This post originally appeared April 13, 2018, on the Chile Today Hot Tamale! website. (www.chiletodayhottamale.net)
I’m on my third tube of Brylcreem. No, I’m not on my third tube this year, nor my third tube this decade. I am on my third tube of a lifetime.
Originally, I needed no hair cream at all. For at least the first 10 years of my life, my hair style was the typical hair style of a 1950s male child. Some call it a buzz cut. I called it what everyone else called it: a GI haircut. Once a week my father would take me to the barber shop, and we would both get a haircut. His cost 75 cents; mine, 50 cents. The barber would run his electric clippers over my scalp, and voila, mission accomplished. It saved me the trouble of carrying a comb, and I’m sure we must have saved a ton of money on shampoo.
But you can’t keep a fashion plate down, so before too many more years had passed, I acquired a flat top hair style. This was a sign of maturity, as it was a more grown-up hair style than the GI. (I knew several men in the community who styled their hair this way, including, for awhile, my father.) The flat top did not require hair cream: it required wax. So, quite patiently, I used butch wax to train my hair to stand on end.
The flat top phase didn’t last that long. During the mid 1960s I began the transition to slightly longer hair, and the ivy league hair style. It requires a transition period to move away from the flat top. It takes awhile to train your hair to stand on end, but it also takes awhile to train it to go back to its normal position, next to the scalp. At this point in life I was introduced to Brylcreem.
The television commercials for Brylcreem were brilliant. “A little dab’ll do ya” and “they love to run their fingers through your hair” are lines from the catchy tune used to promote the stuff. In fact, it didn’t take very much Brylcreem to impart enough discipline to the hair to maintain something akin to order. As for the “they love to run their fingers through you hair” bit, well, the less said, the better. A pimply-faced teen will not find true love through the judicious application of a tube of Brylcreem.
I liked the stuff because it didn’t make my hair look greasy, and it smelled great. The current incarnation of Brylcreem has no smell about it, but the 1960s version smelled almost good enough to eat. Of course, we knew not to eat it. It may be that today the makers of Brylcreem decided against a candy-like odor for fear that some kids would change their food preference from Tide pods. Who knows?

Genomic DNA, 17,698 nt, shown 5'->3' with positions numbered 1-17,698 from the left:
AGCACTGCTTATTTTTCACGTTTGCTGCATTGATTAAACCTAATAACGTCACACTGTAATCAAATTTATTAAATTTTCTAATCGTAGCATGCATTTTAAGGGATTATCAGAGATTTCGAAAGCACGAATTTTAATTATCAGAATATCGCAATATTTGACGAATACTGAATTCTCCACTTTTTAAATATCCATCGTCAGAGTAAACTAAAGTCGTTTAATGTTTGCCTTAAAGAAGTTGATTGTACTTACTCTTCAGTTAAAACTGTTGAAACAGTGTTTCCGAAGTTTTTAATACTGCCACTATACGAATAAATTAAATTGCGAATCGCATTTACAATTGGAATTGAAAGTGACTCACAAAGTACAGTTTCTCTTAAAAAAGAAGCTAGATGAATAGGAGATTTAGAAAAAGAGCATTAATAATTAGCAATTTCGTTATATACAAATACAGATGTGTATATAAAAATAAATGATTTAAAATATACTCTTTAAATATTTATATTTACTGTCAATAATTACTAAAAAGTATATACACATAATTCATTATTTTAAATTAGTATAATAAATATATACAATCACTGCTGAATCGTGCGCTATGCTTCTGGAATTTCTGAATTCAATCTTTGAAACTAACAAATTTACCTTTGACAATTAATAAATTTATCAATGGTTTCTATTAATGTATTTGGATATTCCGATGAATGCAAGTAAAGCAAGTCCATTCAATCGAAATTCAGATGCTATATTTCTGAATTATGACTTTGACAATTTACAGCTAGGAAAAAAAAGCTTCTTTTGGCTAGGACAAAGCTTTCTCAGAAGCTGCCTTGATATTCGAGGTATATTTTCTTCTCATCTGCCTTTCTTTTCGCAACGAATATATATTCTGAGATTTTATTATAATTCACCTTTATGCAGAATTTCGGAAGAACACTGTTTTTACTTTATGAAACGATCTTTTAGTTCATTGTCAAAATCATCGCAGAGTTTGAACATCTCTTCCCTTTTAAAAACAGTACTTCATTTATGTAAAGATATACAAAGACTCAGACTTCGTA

I used Brylcreem daily until the early 1970s. During the 70s, big hair was in, and I went big (see photo, 1976). In the 70s men didn’t want so much to tame their hair as to live in peaceful coexistence with it. Hair cream was out.
Around the end of the 1970s, two things happened that drastically altered my personal hair style. First, C-SPAN began its life as a cable broadcaster, providing live coverage of the US House of Representatives; and second, politicians appearing on C-SPAN discovered the blow dryer. I liked the look, and promptly began the use of a blow dryer. I needed no hair cream, except on those days when I overdid it with the dryer. When that happened, the old tube of Brylcreem came out of the drawer to save the day.
During the 1990s I traveled extensively for my job, and found it convenient to give up the hair dryer. I would generally comb my hair while wet, and hope for the best. The only time I would use Brylcreem was when my hair became too long, and thus unruly. I used it as a band-aid until I could get a proper haircut.
And that has been my use of Brylcreem up until today: I would use it to get me by until the next haircut. Today, however, I made a change.
My hair was a bit too long, so I stopped by the barber shop I use when in Beaufort, SC, and had my ears lowered. Afterwards, I returned home and showered to remove those little bits of hair that cause me to scratch like a cat with fleas. And then, with a freshly cut head of hair, I did something unusual: I grabbed the tube of Brylcreem. I didn’t use much. After all, a little dab’ll do ya.
I now suspect that Kathy will love to run her fingers through my hair!